Death surrounds Khosi and her family, most notably in the form of AIDS-related deaths. Khosi comes to grips with death’s hold on her community but also, as she accepts her call to be a traditional healer, comes to see death as a continuation of life rather than the end. Part of her calling to be a sangoma comes through a type of death—experiencing an illness, known as ukuthwasa, in which she has visions of swimming through the river that separates this world from the world after life. She sees her ancestors on the other side and recognizes that though they have passed onto the next life, they still speak to her, and she is the manifestation of their voices in this world. This is a Zulu cultural belief and one that Khosi embraces as she recognizes her calling.
Khosi is faced with all sorts of issues that make her grow up—a secret romance with her friend Little Man, the realization that her mother is going to die, the ubiquity of a sexually-transmitted disease in the world around her, death, and, most important, her calling to be a sangoma, a traditional healer. In the course of the novel, Khosi overcomes major challenges to embrace her destiny as a healer.
Literary Elements & Devices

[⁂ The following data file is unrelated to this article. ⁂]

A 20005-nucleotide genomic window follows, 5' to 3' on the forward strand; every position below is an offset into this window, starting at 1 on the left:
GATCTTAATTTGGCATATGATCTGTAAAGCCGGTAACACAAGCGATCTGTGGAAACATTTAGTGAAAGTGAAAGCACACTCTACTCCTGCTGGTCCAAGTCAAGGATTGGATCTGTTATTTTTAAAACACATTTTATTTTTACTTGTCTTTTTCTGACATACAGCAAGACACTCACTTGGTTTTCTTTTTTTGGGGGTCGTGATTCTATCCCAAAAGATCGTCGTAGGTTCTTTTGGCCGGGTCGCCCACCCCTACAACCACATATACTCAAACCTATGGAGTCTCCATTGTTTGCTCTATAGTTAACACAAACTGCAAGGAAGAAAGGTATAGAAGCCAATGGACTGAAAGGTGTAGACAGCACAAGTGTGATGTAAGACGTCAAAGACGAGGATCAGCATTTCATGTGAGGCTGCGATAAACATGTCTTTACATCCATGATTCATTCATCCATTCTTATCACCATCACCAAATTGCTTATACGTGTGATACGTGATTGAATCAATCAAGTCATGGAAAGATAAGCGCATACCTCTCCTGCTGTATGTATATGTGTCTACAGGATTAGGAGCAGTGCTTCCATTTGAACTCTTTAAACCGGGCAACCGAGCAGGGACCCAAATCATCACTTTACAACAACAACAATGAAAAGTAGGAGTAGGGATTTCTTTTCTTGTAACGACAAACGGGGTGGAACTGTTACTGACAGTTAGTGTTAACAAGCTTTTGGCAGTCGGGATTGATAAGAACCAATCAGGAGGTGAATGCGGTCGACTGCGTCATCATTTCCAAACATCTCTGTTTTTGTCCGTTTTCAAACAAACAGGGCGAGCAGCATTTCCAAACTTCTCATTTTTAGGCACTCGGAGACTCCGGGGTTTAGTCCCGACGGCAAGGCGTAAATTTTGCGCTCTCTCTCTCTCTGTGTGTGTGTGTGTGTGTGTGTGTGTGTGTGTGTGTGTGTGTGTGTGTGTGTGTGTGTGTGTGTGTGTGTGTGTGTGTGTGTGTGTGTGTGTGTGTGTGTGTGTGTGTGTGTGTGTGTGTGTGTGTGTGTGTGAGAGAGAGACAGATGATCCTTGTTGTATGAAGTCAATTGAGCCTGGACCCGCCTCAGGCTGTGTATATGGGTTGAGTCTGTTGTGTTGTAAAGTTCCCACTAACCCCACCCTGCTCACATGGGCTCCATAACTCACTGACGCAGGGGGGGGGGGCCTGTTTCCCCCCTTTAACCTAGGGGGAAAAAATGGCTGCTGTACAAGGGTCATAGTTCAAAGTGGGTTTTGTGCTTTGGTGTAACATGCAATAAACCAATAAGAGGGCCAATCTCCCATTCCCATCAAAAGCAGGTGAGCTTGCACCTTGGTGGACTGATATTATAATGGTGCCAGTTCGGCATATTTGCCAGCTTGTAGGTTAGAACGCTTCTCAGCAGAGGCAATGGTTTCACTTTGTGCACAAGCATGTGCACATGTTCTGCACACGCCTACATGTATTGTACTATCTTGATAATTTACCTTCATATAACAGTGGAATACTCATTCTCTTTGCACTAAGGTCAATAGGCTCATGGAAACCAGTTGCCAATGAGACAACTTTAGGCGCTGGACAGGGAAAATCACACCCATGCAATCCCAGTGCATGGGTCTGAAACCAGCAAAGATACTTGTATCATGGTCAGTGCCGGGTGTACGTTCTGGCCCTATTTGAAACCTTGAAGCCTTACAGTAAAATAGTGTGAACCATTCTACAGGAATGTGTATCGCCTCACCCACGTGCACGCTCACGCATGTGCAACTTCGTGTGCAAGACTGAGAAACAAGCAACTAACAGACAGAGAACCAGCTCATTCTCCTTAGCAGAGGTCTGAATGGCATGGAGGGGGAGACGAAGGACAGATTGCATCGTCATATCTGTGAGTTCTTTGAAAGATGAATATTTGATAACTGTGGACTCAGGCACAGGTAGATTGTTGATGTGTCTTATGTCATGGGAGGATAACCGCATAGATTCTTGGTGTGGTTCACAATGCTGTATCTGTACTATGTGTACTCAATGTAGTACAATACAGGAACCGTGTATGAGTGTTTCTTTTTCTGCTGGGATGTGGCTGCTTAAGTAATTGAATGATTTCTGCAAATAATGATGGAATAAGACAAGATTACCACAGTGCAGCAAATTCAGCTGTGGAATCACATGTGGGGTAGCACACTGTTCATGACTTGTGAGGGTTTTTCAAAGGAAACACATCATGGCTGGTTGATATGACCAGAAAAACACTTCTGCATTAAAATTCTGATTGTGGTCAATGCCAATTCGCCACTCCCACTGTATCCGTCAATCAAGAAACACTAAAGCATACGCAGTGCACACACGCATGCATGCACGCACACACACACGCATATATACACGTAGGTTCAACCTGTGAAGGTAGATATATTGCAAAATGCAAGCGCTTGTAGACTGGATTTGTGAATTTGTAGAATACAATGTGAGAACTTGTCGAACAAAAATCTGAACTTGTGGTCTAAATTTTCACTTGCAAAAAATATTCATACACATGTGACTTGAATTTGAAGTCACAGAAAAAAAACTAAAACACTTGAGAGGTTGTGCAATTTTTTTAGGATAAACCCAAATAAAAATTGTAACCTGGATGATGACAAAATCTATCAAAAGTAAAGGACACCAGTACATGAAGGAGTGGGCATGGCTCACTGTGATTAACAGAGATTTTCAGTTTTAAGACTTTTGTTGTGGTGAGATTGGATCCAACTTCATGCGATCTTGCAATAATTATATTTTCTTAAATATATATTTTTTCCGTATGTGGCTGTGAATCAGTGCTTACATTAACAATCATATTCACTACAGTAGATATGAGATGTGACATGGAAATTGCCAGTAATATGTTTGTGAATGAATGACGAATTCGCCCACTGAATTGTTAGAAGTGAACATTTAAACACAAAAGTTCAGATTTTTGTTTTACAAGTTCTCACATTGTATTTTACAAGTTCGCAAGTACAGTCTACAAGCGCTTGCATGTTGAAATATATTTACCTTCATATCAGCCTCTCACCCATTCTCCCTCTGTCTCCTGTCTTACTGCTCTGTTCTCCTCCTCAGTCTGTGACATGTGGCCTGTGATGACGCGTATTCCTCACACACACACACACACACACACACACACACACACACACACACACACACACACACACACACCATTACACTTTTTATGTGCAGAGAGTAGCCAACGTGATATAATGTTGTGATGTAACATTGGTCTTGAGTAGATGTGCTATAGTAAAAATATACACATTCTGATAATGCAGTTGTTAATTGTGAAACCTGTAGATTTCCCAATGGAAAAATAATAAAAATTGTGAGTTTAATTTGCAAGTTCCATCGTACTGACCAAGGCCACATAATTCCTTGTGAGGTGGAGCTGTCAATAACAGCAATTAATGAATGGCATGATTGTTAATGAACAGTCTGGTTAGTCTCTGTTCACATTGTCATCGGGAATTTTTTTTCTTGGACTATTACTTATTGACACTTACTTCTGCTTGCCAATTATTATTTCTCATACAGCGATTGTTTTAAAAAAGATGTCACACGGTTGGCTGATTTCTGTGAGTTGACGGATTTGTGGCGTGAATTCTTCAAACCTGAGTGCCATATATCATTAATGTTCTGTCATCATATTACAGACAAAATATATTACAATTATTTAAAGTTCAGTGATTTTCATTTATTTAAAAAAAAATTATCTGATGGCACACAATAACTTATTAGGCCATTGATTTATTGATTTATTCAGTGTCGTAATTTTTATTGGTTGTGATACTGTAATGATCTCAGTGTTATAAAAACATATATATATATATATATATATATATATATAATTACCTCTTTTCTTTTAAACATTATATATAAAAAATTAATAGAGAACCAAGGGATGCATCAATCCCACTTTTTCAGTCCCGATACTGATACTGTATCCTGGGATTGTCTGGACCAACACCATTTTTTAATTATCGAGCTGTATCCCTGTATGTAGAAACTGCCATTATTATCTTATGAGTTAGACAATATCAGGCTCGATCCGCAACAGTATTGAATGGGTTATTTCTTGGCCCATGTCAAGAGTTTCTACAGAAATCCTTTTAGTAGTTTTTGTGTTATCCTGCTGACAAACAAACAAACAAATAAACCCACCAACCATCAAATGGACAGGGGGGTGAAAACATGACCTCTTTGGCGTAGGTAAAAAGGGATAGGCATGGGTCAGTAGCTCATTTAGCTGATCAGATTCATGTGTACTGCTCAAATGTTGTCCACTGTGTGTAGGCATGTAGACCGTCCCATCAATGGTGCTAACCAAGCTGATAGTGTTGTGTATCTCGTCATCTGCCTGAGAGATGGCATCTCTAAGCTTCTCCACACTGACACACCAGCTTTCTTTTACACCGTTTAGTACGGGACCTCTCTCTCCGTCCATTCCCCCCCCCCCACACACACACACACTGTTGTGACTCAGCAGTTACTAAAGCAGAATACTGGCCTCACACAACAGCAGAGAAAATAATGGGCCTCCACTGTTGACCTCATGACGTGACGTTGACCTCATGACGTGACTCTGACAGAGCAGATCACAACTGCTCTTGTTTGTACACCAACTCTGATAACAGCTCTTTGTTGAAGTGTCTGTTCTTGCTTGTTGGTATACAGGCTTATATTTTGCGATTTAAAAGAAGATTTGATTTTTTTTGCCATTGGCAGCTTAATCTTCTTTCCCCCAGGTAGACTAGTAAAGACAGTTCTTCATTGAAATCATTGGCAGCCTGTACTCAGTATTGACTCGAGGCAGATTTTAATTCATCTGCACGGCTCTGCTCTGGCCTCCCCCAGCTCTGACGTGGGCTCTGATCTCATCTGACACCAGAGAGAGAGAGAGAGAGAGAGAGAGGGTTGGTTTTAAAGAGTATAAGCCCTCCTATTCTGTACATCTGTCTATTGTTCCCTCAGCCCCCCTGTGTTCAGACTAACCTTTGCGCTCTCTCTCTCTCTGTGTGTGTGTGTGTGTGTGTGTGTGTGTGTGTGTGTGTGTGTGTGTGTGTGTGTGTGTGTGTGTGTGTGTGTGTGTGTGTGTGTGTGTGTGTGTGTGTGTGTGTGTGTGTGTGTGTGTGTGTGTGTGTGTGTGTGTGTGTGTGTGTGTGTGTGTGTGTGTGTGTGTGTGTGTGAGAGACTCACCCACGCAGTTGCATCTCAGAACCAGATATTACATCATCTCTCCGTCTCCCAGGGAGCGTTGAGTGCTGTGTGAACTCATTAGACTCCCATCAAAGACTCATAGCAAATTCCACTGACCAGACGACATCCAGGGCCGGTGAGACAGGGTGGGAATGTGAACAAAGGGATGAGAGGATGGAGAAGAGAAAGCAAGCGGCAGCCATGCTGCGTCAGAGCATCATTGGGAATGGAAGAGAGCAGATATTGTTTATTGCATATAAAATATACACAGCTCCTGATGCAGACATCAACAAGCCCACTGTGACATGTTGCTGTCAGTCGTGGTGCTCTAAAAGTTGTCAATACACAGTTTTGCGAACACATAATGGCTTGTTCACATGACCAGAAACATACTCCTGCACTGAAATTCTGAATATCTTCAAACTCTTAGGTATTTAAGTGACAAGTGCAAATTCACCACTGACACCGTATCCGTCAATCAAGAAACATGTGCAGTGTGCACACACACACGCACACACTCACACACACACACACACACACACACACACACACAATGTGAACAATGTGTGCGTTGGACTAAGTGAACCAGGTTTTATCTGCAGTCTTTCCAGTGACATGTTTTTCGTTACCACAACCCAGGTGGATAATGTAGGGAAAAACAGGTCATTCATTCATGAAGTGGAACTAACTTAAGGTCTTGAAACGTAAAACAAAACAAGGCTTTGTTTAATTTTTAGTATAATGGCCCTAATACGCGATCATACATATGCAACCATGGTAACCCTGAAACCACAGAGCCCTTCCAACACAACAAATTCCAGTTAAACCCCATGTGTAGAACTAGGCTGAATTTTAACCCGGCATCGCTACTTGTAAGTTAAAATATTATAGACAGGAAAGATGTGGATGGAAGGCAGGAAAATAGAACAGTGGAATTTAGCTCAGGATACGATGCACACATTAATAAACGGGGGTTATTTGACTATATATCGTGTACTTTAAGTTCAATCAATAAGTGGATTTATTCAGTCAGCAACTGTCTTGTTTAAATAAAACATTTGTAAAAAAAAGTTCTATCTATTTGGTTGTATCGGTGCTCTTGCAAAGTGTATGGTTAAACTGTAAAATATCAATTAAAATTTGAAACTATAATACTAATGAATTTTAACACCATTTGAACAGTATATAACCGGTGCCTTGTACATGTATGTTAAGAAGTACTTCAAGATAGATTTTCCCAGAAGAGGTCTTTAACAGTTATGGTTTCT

Characterization—Which character do you identify with the most? Why? How would you describe these characters to somebody else?
Point of View—Consider Khosi’s point of view and how she tells the story. What is her perspective on her experience? Do we ever get other people’s point of view? How do their points of view differ from her perspective?
Turning Points—What are the novel’s turning points? Where does it shift plot-wise? Emotionally?
Foreshadowing—Foreshadowing hints at events that occur later in the story, especially in the climax. Give an example of foreshadowing in This Thing Called the Future.
Symbolism—Symbols are objects that represent larger events, relationships, or ideas. What symbols can you find in This Thing Called the Future? What do they represent in the story?